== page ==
Baby mauled by baboon that sank its teeth into child’s face so could steal its doll


A baby was almost killed by a baboon that savagely mauled her head and face as it tried to steal her doll while she played.

The one-year-old girl was with her brother, 12, outside their home in Victorian Falls, Zimbabwe, near the famous waterfall.

Jean Gama heard a piercing scream as she was making breakfast and ran outside to find the ‘usually friendly’ primate biting into her daughter’s face.

A baby was almost killed by a baboon that savagely mauled her head and face as it tried to steal her doll while she played

A baby was almost killed by a baboon that savagely mauled her head and face as it tried to steal her doll while she played

‘I hit it with a huge stone and that’s when it finally loosened its grip on her before fleeing,’ she told Zimbabwe’s The Standard.

‘Apparently the baboon wanted to take away my daughter’s doll. The baboon’s teeth penetrated her skull and I don’t know what it means for her health as she grows up.’

Ms Gama said her baby was bleeding profusely and unconscious when she rushed her to hospital over the border in Zambia where doctors had antibiotics.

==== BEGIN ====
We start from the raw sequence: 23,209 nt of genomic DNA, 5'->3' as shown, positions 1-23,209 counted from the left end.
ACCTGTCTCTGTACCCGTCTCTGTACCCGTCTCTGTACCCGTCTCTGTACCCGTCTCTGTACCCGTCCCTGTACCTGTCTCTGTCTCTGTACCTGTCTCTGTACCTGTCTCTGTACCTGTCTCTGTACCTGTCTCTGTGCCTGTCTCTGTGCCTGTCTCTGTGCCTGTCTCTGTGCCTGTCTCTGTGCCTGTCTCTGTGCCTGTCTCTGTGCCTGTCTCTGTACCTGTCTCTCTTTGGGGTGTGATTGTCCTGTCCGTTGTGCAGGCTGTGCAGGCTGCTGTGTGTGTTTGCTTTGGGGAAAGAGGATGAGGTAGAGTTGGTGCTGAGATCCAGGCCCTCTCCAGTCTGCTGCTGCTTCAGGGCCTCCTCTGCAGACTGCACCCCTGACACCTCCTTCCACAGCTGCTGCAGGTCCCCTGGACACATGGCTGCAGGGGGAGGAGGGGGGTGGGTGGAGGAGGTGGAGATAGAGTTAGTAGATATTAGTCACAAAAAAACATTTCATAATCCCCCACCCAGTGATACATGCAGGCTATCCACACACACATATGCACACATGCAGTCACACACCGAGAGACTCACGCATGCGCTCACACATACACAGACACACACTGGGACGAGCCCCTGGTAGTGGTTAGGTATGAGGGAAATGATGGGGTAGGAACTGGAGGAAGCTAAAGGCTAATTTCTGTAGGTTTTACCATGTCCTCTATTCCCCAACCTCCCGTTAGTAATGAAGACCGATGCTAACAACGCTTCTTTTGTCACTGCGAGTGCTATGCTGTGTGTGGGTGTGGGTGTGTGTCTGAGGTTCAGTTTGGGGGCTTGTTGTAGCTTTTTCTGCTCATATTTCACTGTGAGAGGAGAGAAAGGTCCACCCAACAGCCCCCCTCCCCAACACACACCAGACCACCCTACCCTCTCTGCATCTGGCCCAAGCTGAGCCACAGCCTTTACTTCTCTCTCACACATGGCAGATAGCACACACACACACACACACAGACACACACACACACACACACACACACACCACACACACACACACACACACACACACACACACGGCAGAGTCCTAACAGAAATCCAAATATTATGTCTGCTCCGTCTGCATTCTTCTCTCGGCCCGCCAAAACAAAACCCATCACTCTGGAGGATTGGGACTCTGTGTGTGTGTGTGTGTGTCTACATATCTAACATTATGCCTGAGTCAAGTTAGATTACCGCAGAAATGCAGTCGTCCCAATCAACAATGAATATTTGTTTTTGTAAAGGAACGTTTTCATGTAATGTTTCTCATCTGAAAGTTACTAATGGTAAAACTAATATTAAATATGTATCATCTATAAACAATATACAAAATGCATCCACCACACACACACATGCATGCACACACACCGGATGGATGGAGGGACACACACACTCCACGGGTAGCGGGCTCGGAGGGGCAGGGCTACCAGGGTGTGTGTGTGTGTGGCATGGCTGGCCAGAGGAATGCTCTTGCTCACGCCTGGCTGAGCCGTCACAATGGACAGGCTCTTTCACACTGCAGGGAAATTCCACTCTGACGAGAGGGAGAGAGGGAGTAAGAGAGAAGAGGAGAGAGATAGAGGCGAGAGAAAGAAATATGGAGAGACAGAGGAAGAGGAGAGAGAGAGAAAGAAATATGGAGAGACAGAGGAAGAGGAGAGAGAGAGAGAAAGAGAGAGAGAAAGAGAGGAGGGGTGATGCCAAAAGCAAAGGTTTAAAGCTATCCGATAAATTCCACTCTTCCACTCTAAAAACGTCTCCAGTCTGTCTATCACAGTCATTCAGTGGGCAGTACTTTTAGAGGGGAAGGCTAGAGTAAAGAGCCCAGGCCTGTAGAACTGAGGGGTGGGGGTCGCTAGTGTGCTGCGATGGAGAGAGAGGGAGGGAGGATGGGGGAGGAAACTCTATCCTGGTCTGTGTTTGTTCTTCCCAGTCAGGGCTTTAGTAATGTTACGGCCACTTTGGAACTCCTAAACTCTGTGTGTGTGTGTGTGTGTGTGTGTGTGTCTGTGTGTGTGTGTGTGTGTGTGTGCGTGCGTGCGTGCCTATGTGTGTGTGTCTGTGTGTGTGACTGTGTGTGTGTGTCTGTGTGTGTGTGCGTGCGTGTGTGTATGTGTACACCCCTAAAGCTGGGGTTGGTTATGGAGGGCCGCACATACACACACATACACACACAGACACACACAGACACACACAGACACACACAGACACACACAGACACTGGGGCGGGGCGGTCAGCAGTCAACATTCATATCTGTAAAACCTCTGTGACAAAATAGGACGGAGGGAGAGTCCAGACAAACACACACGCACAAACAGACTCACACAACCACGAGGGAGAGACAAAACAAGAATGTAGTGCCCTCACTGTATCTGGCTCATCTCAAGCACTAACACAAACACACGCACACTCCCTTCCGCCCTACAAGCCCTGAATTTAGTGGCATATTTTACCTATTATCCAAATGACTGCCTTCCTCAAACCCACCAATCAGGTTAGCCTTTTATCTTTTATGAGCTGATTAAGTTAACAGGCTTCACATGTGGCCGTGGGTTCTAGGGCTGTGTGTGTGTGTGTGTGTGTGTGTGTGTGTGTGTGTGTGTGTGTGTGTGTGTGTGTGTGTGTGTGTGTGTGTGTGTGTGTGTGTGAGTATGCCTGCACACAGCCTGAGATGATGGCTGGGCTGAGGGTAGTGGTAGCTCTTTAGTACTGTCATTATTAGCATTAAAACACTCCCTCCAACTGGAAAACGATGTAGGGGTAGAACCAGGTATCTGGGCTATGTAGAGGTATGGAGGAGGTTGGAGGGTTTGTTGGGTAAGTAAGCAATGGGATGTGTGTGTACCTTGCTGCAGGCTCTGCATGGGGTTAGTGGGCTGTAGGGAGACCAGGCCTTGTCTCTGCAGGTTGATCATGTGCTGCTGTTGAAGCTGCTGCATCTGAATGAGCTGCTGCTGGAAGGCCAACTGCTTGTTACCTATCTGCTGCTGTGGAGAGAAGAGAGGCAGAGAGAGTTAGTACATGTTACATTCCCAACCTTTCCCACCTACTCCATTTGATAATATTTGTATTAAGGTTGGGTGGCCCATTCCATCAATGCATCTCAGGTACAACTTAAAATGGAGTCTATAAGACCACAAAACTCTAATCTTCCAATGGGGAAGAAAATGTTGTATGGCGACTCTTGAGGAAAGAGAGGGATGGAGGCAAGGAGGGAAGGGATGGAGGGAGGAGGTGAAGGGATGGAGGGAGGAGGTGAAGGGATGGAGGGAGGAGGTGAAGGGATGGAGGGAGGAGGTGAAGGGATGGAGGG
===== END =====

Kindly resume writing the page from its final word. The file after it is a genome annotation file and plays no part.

She was expected to recover but the injuries would take time to heal and could leave nasty scars on the young girl.

Ms Gama said another woman was in hospital after a baboon attack as villagers complained of the animals marauding through towns.

‘We keep our windows and doors closed all the time because of the marauding baboons,’ Reuben Dube said.

Villagers complain marauding baboons are attacking people and stealing food

Villagers complain marauding baboons are attacking people and stealing food

‘They take away anything they find in the house and we no longer have gardens because they destroy our crops.’

He said parents walked their children to school every day to prevent them from being mauled or robbed of their food by baboons.

Locals said they complained to Zimbabwe National Parks and Wildlife Management Authority but they blamed the primate influx on people feeding them.

‘There is nothing much that we can do because they will be moving in their corridors. Residents must take safety measures while we do our part,’ it said.